Air-pounding wing beats and Popeye-like gurgles of Red Grouse broke a snow-muffled landscape. A single Snow Bunting harmony trembled through the abstract silence, a welcomed melody to our stifled cold-nose infused sniffs. The deep crunch of snow rumbled through our boots, and a highland wind pushed into us, creeping onto exposed skin, enlivening our lungs; reinforcing our absence of right to call the Mountains our kingdom.
A flurry of snow scattered through the air, cascaded by the fidgety feet of one who has rightly earned their alpine throne, along with few others; the Mountain Hare Lepus timidus.
Tightly tucked into high-rise forms, cocooned in heather with stony shelter, rock-like bundles of downy fur lay; eggshell white with flecks of taupe brown and charcoal grey. Unmoving, unwilling to sacrifice their hard-earned hearth in a frostbitten land.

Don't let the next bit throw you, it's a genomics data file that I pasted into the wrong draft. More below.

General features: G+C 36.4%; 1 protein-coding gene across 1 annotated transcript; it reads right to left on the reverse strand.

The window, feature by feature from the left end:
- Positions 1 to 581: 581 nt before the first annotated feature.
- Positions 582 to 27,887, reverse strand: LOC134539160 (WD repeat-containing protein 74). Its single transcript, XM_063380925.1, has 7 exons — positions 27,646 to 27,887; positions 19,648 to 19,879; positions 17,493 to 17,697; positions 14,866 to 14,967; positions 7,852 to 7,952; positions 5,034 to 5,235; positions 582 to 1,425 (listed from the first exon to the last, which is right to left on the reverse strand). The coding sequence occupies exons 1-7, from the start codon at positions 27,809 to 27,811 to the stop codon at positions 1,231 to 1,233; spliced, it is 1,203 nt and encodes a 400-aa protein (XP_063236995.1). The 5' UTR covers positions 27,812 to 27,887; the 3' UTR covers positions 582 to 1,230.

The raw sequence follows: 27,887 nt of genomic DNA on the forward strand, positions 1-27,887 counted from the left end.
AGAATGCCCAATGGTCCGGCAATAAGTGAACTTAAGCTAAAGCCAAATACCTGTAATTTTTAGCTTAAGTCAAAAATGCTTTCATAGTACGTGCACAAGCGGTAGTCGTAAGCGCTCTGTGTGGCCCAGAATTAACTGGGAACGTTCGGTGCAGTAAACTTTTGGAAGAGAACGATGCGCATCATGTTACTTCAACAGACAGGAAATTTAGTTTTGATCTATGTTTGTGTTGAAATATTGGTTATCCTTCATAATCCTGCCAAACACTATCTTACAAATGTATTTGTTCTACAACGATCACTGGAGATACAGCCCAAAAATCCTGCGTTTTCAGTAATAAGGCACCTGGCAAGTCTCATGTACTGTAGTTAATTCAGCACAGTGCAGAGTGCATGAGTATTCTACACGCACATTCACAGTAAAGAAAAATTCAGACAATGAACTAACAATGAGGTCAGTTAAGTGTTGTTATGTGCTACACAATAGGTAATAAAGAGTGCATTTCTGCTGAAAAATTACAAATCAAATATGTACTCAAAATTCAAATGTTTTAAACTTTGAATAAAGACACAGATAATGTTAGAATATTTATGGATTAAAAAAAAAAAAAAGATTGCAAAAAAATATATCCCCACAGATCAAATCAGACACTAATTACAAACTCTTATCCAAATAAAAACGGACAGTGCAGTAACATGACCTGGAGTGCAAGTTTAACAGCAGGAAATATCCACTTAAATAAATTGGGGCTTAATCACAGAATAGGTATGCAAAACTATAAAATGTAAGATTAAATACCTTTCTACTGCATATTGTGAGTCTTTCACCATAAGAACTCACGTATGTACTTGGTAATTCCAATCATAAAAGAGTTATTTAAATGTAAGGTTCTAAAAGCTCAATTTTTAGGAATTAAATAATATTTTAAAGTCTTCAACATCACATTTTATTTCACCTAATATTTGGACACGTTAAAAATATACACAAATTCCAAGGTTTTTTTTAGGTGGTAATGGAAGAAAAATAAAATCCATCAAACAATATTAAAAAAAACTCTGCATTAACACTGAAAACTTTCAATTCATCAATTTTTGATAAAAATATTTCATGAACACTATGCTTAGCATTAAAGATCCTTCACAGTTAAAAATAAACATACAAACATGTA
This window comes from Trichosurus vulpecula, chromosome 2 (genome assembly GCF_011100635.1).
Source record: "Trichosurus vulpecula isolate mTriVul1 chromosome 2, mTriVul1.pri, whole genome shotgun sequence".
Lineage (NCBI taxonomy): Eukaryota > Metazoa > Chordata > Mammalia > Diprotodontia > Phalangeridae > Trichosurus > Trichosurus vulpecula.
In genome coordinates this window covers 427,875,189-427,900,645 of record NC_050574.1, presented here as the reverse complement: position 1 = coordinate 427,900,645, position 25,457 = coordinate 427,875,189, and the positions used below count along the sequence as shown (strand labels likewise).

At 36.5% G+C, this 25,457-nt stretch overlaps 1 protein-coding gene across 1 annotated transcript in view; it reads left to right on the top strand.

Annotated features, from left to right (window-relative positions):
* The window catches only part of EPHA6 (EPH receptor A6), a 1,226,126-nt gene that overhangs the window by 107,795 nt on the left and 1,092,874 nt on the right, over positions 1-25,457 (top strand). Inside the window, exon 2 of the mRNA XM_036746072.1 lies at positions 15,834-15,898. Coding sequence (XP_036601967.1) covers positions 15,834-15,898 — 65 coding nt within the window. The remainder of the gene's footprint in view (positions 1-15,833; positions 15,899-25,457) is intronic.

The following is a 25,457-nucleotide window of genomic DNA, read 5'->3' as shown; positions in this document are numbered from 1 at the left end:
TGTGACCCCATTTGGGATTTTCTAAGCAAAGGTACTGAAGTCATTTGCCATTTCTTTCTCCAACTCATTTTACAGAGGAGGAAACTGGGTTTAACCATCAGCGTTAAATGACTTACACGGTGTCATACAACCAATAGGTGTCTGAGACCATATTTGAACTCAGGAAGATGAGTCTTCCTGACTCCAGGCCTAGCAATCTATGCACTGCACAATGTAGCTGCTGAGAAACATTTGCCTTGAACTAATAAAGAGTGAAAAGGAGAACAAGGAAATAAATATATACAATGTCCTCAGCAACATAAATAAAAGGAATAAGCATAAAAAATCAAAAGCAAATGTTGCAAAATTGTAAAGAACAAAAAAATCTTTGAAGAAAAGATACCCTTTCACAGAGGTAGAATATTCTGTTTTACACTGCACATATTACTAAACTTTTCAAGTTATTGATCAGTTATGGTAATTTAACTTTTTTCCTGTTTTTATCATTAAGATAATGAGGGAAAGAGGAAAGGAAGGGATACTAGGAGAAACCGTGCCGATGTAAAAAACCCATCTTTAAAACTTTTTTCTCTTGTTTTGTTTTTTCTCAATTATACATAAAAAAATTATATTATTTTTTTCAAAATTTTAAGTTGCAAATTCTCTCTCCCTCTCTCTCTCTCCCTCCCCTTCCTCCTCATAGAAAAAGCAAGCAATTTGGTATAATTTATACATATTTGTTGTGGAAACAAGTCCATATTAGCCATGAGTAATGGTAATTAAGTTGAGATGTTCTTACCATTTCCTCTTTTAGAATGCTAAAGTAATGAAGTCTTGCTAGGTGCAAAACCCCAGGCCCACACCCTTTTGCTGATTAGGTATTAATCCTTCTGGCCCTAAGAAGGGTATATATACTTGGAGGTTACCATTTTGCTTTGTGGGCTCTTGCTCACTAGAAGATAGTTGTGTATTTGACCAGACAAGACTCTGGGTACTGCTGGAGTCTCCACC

Huge snow-shoe feet had led us this far, lightly-pressed imprints in frost-topped snow, now buried under a bundle of heat-conserving fur. Long ears, coal-tipped, lay pressed against the neck opposite an ethereal, one-eye watchful, dozing face. A taupe nose, toned with russet, twitched with wind led stories – olfactory tales of hill-dwelling creatures.
With each closing eye, we crept.
Ever-closer, ever respectful, toward those chestnut brown-eyes. Crawling, edging, laying.
Silent and still, with humble space between us and each Hare, to the soundtrack of only wing-beats and gurgles, we watched as their tranquil, brutally weather-exposed, lives unfolded; admiring their place, their rightful, long-earned place, in the Mountains.